Home / Opinion / China: new economic superpower?

One of the topics informally discussed among delegates at the recent International Monetary Fund (IMF)/World Bank annual conference was how long the US would retain its present supremacy and status as the sole superpower on the globe. This status has two different origins: military and economic. As for the former, the status is likely to be retained for the foreseeable future. Question marks are, however, being raised about the latter given that, at least in purchasing power parity terms, China is now the world’s largest economy, even as US economic power is increasingly hamstrung by the divide between the President and the Congress, as also pressures on its fiscal resources. Arvind Subramanian, chief economic adviser, government of India, has been quoted as saying, “People can’t be too public about these things, but I would argue this is the single most important issue of these spring meetings." One important, if symbolic, test will come when IMF’s special drawing rights basket is reviewed next year: will the yuan, the world’s fifth largest invoicing currency, be included?

One pending issue directly relevant to the two institutions is increase in the quotas and voting powers for emerging economies: the revision was agreed several years back, but a recalcitrant US Congress is not ratifying the changes. The US obviously wants to retain its “veto power" in IMF. President Barack Obama believes that “if we do not help to shape the rules so that our businesses and our workers can compete in those markets, then China will set up the rules that advantage Chinese workers and Chinese businesses". (Business Standard 19 April 2015). Is he implying that the so-called “Washington Consensus" really favoured US businesses and, particularly, Wall Street?

China is obviously not waiting for favours from the US Congress. For one thing, China has provided balance of payments support, hitherto a monopoly of IMF, to countries like Russia, Argentina and Venezuela. It is promoting new institutions which, in many ways, parallel the objectives of the Bretton Woods twins. Separately from the BRICS Bank, it is promoting the Asia Infrastructure Investment Bank (AIIB). Despite the US’s public opposition, most of its allies in Europe, including the UK, have committed to join AIIB. Its lending policies are likely to parallel/compete with those of the World Bank and the Asian Development Bank: many member countries see the two being too much under the influence of non-governmental organizations which lobby for environmental issues. Chances are that AIIB may not give them as much weight.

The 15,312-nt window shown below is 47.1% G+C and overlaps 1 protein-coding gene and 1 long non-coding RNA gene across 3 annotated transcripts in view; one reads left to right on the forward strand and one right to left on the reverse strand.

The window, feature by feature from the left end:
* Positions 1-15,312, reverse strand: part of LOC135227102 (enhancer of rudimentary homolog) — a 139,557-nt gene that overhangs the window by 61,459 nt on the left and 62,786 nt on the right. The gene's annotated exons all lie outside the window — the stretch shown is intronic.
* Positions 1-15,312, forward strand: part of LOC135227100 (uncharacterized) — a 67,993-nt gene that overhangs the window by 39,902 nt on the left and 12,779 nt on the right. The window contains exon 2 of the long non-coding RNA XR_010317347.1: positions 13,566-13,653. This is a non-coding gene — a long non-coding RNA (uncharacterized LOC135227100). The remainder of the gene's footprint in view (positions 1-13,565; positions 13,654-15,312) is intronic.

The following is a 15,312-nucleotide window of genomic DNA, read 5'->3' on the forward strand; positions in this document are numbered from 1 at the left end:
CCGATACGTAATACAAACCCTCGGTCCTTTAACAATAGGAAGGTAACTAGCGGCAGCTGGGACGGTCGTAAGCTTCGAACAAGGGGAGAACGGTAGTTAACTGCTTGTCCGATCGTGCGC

On a bilateral basis, China has made large investments in developing infrastructure in resource-rich countries in Africa and Latin America. (It is already the largest trading partner of Latin America, the US’s backyard.) China is, and is likely to remain, the largest importer of commodities in the world: one of the important reasons behind the recent fall in the price of oil and other commodities, is slowing Chinese growth and, therefore, demand. China has been equally aggressive in other parts of the world in Europe and Asia. The so-called “silk road" project from China to Central Asia to Russia and Northern Europe has been mooted to strengthen trade ties. If the expression silk road goes back a long time in history (being the route traditionally used for export of Chinese silk), China is also aggressively investing $40 billion in a 21st century version, linking China with Vietnam, Indonesia, Sri Lanka, East Africa and Suez. Nearer home is the development by China of a Pakistani port on the Arabian Sea, which it has taken on a long-term lease. The port will be linked by highways to the Xinjiang province of China. All these infrastructural investments in Asia and Europe could well end up costing something like $150 billion.

Nor is the Chinese private sector sitting idle. For one thing, they are aggressively buying businesses in Europe, now available at much cheaper prices, given the continuing slowdown. Chinese fund managers and commodity traders have also become much more aggressive in expanding in Europe. Nor are Chinese companies lagging in development of technology, from world-beating
high-speed trains to telecom equipment to storage batteries to solar power to genetic engineering to…

It is not that there are no problems. While the growth slowdown can be attributed to a deliberate effort to rebalance the economy from emphasis on manufacturing and exports, to domestic consumption and services, other major problems remain: environment (they can now afford to sacrifice some growth to improve the environment) and corruption. Last year, something like 230,000 officials (both government and the party) were prosecuted for corruption. (While we can rival China in corruption, what is the number of officials prosecuted?)

Inflation is near zero thanks to a rapidly aging population. A major issue is going to be the total debt, which is close to 300% of gross domestic product, the world’s highest ratio. There is a huge “shadow" banking sector, not very tightly regulated, and there are apprehensions that the “debt bomb" may explode one of these days, particularly in the property sector. But to come back where I started, overall, China seems to be well on the way to becoming the 21st century economic superpower. To be sure, Marx (Groucho, not Karl) once famously remarked that forecasting is very difficult, particularly about the future! Karl obviously had different views: once communism is established, the future would be determined by the planners.

A.V. Rajwade is a risk management consultant, columnist and author.

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